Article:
Missionary (Grand)kid

My childhood was perhaps a little unusual for an Albertan white girl. My mum told us bedtime stories of piranhas in the Amazon river, my sister and I set up house for our Barbies on the handmade Peruvian coffee table in our living room, and I had a special Spanish nickname, too – “Amicita.” When my mum flipped through her old photo albums to show us a little of her childhood, I would see her curly hair in the jungles of Peru, eating strange things, and doing school differently from me … but she looked tremendously happy in those pictures.

You see, my mum was born in Peru because my grandparents were missionaries* to the Quechua people in the deep jungles of that country, I think near Tarapoto. My grandfather, Ole Sorell, was a pastor working to develop the church there and my grandmother, Vera Sorell, was raising four children while leading the music ministry of the community – and with her accordion, of all things.

I never met my grandfather, Ole, because he died of cancer before I was born. But everything I hear of him paints him as a confident leader, a courageous man, and a dedicated Christian. People felt safe and comfortable under his leadership, knowing that he would ensure things were done in the best way possible.

Growing up, visits to my grandma’s house were also a bit unusual. She had nick-nacks in the shape of llamas literally everywhere and she would slip into Spanish at random points in conversation. I only realized that my family was a bit unusual when I would visit friends’ houses and learn that not everybody loved llamas quite as much as my mum and my grandma.

Far beyond the llamas, though, was my grandma’s love for the Peruvian people. She was always receiving emails or phone calls from people with updates on the church there and I remember being amazed that the ministry that she had worked on with my grandfather, Ole, was still thriving. The church which was cultivated by German-Canadian and Swedish-Canadian missionaries became fully indigenized and is now led by Peruvian pastors and lay leaders. I think of my grandparents’ ministry often, especially when I hear contemporary talk which condemns Western missionaries as colonizers.


Historian Philip Jenkins notes this, too, and describes contemporary discourse in this way: “At their worst, missions are presented as a cynical arm of ruthless, racist, colonial exploitation” (40). Yet, Jenkins does not turn a blind eye to the history of oppressive colonization present in Christianity, especially with the 16th century conquistador efforts in Peru which were brutal, imperial conquests and not true extensions of the gospel. 

Jenkins quotes the conquistador Pizarro who quipped, “I have not come for any such reasons [as converting the Peruvians to Christianity]; I have come to take away from them their gold.” (28) Certainly, the story of colonialism in Peru, and South America more widely, is largely one of disaster. But, Jenkins indicates that there is an essential distinction to be made here: as an institution, Christianity failed miserably in South America, yet the gospel still took root among the people there and it flourishes to this day. (29)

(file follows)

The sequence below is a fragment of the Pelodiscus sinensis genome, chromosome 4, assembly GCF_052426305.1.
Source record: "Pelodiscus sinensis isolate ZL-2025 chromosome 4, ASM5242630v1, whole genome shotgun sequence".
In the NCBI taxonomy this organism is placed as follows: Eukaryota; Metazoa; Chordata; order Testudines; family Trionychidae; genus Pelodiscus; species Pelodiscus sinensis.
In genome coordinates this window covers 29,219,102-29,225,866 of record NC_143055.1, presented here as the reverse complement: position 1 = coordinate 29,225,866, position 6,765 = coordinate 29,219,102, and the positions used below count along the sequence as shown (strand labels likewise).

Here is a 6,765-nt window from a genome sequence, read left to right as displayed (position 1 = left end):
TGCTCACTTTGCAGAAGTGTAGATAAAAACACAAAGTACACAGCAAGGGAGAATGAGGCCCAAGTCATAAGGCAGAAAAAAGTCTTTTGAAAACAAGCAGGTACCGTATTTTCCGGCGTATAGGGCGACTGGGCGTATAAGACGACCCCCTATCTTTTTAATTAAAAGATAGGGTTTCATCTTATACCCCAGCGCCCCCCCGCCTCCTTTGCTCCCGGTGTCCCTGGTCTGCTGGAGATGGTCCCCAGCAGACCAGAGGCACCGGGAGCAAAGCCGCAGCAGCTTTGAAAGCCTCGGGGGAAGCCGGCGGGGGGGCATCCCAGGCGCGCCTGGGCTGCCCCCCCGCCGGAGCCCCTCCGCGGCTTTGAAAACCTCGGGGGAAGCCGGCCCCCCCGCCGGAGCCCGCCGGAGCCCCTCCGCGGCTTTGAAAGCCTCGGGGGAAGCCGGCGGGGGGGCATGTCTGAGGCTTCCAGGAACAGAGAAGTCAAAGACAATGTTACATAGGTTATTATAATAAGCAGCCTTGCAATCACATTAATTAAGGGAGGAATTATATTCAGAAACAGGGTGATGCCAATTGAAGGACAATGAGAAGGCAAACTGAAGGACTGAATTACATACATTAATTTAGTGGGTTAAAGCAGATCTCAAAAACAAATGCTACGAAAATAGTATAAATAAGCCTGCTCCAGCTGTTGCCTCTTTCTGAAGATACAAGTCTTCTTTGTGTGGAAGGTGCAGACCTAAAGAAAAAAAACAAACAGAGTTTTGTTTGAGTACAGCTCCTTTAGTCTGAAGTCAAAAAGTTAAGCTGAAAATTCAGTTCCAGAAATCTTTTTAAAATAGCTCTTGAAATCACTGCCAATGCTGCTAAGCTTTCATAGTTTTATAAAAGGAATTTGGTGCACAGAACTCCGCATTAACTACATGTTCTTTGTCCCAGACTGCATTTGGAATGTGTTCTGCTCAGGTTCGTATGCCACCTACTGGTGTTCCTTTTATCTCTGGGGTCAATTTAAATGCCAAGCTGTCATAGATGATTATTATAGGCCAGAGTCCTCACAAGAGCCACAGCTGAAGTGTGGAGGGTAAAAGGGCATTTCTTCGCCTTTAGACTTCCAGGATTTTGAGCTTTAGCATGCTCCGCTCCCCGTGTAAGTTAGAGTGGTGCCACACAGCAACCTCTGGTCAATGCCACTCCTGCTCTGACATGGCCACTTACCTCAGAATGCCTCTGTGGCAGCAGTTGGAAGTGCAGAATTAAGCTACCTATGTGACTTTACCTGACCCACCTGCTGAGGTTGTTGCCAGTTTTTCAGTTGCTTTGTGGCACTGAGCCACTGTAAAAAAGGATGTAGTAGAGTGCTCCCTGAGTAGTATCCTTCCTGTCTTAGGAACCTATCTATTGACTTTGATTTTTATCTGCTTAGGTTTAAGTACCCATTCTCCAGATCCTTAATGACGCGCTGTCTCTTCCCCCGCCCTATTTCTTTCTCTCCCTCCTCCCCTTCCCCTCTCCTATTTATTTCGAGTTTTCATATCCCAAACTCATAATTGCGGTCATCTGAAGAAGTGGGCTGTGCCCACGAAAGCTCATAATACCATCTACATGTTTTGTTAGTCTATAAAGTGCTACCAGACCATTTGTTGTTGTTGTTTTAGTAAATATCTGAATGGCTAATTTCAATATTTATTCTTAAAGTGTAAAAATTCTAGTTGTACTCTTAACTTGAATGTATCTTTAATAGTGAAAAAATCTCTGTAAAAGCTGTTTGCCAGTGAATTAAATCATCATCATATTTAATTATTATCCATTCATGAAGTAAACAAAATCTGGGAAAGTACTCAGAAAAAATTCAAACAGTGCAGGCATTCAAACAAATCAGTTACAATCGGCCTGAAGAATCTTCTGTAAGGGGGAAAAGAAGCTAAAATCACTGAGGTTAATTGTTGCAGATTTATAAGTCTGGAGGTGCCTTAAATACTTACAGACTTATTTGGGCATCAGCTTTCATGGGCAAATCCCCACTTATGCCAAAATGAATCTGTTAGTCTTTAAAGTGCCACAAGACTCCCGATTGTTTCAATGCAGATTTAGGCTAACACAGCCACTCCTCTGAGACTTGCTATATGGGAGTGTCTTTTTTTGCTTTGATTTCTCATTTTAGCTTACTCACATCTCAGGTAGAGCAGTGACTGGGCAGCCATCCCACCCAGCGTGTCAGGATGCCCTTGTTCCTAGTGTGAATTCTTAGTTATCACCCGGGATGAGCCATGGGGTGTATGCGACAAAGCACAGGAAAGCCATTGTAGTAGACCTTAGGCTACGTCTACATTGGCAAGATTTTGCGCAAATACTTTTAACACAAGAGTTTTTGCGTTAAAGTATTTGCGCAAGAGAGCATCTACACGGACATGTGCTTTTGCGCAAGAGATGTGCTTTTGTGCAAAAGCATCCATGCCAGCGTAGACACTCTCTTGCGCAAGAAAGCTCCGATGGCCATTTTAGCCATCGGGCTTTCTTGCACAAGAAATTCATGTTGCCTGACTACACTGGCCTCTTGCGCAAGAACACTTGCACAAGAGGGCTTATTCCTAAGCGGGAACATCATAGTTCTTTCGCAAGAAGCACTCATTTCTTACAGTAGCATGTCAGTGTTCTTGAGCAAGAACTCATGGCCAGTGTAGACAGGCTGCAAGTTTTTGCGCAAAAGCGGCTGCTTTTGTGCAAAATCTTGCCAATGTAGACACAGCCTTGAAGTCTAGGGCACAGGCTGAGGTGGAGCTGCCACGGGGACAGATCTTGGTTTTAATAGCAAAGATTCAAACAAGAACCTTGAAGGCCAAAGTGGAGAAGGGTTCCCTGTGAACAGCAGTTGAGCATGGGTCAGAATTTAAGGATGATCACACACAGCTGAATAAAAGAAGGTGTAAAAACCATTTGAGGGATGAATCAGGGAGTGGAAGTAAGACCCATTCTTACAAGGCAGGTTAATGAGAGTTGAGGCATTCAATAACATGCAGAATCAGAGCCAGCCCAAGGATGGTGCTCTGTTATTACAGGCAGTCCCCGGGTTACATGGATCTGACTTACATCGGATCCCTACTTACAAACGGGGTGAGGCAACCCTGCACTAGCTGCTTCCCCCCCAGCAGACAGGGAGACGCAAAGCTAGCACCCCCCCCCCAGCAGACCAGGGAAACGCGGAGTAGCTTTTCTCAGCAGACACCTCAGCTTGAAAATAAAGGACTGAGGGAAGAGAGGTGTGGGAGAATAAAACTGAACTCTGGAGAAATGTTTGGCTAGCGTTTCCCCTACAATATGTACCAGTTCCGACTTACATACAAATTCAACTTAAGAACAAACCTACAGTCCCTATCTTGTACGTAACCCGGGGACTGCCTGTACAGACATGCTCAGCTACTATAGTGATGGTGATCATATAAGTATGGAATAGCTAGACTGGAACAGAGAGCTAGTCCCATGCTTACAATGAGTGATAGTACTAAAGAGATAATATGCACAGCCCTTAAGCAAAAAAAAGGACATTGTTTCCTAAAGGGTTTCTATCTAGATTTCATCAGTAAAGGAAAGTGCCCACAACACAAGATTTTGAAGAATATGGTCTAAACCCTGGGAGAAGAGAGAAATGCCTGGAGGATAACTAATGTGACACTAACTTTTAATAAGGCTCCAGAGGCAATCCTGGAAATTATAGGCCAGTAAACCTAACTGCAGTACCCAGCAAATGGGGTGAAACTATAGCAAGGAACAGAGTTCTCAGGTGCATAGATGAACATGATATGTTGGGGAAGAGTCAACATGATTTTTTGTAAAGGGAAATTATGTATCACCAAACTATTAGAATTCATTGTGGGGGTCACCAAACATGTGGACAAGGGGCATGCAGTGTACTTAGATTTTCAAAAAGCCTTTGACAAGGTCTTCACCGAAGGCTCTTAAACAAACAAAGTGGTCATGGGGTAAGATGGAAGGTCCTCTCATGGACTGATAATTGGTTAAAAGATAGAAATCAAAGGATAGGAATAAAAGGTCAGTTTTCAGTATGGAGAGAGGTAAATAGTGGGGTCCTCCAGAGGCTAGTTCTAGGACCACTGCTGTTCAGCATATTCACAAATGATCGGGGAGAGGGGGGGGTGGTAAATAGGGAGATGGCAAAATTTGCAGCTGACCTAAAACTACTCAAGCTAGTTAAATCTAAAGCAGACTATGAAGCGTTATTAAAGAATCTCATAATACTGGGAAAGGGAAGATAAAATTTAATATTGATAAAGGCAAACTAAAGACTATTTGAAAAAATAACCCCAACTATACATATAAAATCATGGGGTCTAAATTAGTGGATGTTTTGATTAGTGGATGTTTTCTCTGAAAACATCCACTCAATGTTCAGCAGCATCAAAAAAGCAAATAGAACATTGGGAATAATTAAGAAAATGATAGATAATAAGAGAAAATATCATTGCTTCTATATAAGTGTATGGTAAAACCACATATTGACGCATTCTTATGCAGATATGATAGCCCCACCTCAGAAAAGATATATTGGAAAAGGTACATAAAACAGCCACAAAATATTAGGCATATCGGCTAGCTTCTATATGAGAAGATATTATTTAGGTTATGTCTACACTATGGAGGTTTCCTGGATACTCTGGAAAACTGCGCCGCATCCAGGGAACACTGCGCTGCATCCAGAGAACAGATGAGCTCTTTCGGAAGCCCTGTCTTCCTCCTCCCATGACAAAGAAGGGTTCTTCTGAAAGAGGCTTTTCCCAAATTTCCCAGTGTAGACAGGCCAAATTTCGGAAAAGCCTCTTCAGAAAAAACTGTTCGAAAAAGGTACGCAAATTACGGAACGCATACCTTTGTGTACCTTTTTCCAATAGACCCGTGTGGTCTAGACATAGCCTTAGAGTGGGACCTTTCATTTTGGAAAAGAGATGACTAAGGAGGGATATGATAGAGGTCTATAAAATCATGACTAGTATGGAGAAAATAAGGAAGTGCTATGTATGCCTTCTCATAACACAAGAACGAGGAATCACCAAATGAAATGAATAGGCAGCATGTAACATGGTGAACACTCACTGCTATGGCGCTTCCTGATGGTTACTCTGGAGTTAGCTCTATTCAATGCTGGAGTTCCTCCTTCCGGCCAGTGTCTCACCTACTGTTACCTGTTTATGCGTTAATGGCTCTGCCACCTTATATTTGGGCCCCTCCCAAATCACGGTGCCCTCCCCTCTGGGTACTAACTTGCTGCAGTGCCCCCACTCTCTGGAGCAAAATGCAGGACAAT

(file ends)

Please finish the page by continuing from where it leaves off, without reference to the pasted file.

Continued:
According to Jenkins:

“the rise of new congregations in South America, Africa, and Asia all confound the standard modern mythology about just how Christianity was, and is, exported to a passive or reluctant Third World. Over the past two centuries, at least, it might have been the European empires that first kindled Christianity around the world, but the movement soon enough turned into an uncontrollable brushfire.” (29)

The nations are now coming to us here in Canada and they bring that brushfire of faith along with them. There is so much opportunity for them to help in pushing back the shadows of secularism among us and help in the struggle to maintain our gospel vibrancy. We have a tremendous opportunity to receive the ministry of a people whose faith has been tested by trials that we may never understand.

Here at FAC, I am so excited to be learning even more about the Latin American church as Pastor Hernando Munoz joins us and starts our Spanish Congregation. It’s an opportunity to hear even more of the story of the Latin American church as we worship together, pray together, and study with each other. On another level, we’re in a new chapter in the history of the Christian missionary movement and, personally, I am thrilled to have the chance to receive the ministry and testimony of the Latin American church in the coming weeks and months as part of our Every Square Inch summer series. I know I need the renewal of the uncontrollable brushfire that Jenkins describes … and maybe I’m not the only one either.

Written by Amy Lemke, Environments Associate at First Alliance Church (currently on leave)

*The Alliance Canada has changed this term to “International Workers” or “IWs” to move away from some of the difficult connotations that come with the history of the word “missionary”. I’m choosing to use the word “missionary” here because my grandparents were in ministry before that change took place.